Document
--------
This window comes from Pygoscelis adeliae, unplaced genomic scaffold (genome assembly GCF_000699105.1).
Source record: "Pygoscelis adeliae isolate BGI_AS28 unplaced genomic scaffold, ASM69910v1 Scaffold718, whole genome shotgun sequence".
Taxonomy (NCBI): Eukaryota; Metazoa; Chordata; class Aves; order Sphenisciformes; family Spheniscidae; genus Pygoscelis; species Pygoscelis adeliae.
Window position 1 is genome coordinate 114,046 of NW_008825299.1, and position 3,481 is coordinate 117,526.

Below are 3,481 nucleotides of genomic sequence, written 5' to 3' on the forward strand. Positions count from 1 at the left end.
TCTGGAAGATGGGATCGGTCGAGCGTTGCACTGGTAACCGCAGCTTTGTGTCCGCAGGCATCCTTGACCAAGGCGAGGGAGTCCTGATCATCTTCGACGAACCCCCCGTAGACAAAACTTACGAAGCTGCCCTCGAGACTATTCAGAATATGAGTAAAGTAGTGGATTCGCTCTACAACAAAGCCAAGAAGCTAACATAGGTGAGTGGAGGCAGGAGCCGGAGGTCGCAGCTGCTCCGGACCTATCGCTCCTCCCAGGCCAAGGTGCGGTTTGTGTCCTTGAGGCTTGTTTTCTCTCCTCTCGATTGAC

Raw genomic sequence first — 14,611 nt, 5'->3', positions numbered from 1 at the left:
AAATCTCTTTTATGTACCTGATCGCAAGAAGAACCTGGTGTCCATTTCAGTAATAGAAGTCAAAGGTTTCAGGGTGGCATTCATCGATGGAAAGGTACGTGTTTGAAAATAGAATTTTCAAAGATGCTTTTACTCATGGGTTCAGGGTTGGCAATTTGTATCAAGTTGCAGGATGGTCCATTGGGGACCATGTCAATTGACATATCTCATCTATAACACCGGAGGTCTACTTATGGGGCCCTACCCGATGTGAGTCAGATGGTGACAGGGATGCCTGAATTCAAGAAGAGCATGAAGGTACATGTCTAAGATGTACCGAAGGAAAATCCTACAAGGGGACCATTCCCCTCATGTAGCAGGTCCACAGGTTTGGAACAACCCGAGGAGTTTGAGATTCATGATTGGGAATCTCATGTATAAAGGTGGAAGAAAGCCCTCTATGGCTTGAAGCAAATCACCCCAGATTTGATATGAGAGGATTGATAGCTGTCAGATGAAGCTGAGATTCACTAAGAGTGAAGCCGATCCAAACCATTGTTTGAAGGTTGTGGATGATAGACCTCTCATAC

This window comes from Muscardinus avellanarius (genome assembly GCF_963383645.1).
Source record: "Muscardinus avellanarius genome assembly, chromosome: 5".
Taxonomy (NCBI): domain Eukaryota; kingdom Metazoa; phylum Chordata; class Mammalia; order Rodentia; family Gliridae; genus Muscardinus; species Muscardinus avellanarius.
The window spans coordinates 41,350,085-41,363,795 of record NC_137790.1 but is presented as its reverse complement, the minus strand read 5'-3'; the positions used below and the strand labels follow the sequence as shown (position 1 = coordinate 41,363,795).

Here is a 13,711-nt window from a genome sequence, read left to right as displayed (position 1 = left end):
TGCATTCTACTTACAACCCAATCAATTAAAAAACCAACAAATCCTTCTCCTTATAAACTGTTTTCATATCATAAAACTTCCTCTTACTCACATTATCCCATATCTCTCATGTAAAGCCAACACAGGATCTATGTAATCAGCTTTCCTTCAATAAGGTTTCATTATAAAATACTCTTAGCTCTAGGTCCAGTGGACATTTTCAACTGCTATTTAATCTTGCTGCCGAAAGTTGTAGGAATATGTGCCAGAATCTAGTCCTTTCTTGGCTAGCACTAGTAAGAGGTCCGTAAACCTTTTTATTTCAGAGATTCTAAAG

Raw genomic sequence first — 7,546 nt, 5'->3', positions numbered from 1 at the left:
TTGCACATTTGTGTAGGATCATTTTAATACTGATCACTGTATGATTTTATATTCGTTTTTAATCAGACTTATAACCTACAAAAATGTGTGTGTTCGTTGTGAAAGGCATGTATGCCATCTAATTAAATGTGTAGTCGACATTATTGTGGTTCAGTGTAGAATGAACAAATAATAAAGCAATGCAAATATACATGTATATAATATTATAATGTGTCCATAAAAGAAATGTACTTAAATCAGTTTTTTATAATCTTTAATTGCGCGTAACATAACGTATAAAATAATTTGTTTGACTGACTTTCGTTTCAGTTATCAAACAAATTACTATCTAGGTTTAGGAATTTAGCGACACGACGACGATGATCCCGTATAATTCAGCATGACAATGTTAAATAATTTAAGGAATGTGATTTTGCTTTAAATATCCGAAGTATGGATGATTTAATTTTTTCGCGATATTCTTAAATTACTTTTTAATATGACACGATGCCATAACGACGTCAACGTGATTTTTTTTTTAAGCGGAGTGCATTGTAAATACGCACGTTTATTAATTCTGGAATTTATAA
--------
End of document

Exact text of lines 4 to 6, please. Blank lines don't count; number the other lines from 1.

Window position 1 is genome coordinate 114,046 of NW_008825299.1, and position 3,481 is coordinate 117,526.

Below are 3,481 nucleotides of genomic sequence, written 5' to 3' on the forward strand. Positions count from 1 at the left end.
TCTGGAAGATGGGATCGGTCGAGCGTTGCACTGGTAACCGCAGCTTTGTGTCCGCAGGCATCCTTGACCAAGGCGAGGGAGTCCTGATCATCTTCGACGAACCCCCCGTAGACAAAACTTACGAAGCTGCCCTCGAGACTATTCAGAATATGAGTAAAGTAGTGGATTCGCTCTACAACAAAGCCAAGAAGCTAACATAGGTGAGTGGAGGCAGGAGCCGGAGGTCGCAGCTGCTCCGGACCTATCGCTCCTCCCAGGCCAAGGTGCGGTTTGTGTCCTTGAGGCTTGTTTTCTCTCCTCTCGATTGAC